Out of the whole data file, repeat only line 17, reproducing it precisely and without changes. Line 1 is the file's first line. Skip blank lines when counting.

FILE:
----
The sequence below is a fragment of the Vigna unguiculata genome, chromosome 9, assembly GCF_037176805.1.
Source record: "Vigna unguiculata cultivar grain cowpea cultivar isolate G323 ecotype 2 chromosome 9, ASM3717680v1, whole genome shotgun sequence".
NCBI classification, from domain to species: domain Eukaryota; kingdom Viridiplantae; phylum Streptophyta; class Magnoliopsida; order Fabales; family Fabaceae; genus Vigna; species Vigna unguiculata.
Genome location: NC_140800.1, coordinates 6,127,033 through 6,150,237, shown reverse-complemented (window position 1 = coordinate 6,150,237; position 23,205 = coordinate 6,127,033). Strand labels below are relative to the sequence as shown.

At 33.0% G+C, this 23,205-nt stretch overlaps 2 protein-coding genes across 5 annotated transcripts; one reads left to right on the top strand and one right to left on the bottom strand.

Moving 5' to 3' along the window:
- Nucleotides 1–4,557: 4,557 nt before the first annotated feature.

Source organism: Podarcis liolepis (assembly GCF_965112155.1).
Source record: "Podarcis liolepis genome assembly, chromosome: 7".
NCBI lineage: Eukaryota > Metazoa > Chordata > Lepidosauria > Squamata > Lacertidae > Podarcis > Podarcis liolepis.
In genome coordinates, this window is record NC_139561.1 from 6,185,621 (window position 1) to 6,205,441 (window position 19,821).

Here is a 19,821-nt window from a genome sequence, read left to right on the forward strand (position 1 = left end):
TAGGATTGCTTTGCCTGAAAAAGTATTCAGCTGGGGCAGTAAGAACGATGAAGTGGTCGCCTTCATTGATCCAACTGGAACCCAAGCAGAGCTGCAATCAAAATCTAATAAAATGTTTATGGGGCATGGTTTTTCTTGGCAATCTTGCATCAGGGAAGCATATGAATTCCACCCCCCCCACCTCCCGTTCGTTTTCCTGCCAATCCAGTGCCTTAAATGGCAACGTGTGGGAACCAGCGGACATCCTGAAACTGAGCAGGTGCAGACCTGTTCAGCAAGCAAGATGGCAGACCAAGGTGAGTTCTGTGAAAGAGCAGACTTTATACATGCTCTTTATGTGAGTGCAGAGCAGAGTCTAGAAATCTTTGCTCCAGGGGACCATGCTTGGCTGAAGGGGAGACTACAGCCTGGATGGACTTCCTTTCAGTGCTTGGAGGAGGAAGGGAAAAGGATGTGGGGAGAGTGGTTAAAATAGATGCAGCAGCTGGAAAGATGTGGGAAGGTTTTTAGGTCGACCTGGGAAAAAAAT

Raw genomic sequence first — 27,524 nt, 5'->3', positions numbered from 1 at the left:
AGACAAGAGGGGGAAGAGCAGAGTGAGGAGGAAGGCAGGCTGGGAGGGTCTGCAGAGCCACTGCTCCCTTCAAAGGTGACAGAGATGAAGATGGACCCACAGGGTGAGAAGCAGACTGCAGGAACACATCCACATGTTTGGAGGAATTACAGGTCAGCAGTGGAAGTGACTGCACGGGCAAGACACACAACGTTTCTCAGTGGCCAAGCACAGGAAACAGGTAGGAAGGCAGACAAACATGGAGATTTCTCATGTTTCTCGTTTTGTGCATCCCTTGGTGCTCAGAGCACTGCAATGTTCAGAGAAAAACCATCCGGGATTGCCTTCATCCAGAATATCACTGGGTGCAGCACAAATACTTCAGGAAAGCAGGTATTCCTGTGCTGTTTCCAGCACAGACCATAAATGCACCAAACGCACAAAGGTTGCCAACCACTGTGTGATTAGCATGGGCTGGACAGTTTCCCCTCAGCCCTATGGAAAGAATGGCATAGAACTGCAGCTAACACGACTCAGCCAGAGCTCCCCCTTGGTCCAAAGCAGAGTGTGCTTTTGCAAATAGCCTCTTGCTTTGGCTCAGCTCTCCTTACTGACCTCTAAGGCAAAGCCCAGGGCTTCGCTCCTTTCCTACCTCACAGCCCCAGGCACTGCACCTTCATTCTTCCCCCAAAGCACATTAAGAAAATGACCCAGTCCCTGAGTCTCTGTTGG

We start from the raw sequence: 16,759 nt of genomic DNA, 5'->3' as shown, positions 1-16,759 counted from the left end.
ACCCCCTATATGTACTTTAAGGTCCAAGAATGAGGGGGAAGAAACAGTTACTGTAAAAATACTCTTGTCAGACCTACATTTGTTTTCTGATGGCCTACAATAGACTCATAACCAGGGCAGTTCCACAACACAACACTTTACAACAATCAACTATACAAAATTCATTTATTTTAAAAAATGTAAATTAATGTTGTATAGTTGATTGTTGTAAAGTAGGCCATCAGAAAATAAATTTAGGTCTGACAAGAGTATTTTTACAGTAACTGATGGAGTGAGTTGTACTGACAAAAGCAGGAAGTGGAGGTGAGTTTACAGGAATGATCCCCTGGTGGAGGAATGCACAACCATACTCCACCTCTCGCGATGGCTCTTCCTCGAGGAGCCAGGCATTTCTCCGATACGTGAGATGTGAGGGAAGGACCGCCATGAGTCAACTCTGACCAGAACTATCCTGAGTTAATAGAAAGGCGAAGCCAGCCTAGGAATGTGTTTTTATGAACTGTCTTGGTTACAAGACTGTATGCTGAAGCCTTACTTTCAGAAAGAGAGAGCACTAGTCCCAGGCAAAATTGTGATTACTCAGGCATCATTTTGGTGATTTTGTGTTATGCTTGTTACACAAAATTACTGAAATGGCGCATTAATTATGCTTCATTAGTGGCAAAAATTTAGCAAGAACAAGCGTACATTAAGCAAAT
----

ACCCCCTATATGTACTTTAAGGTCCAAGAATGAGGGGGAAGAAACAGTTACTGTAAAAATACTCTTGTCAGACCTACATTTGTTTTCTGATGGCCTACAATAGACTCATAACCAGGGCAGTTCCACAACACAACACTTTACAACAATCAACTATACAAAATTCATTTATTTTAAAAAATGTAAATTAATGTTGTATAGTTGATTGTTGTAAAGTAGGCCATCAGAAAATAAATTTAGGTCTGACAAGAGTATTTTTACAGTAACTGATGGAGTGAGTTGTACTGACAAAAGCAGGAAGTGGAGGTGAGTTTACAGGAATGATCCCCTGGTGGAGGAATGCACAACCATACTCCACCTCTCGCGATGGCTCTTCCTCGAGGAGCCAGGCATTTCTCCGATACGTGAGATGTGAGGGAAGGACCGCCATGAGTCAACTCTGACCAGAACTATCCTGAGTTAATAGAAAGGCGAAGCCAGCCTAGGAATGTGTTTTTATGAACTGTCTTGGTTACAAGACTGTATGCTGAAGCCTTACTTTCAGAAAGAGAGAGCACTAGTCCCAGGCAAAATTGTGATTACTCAGGCATCATTTTGGTGATTTTGTGTTATGCTTGTTACACAAAATTACTGAAATGGCGCATTAATTATGCTTCATTAGTGGCAAAAATTTAGCAAGAACAAGCGTACATTAAGCAAAT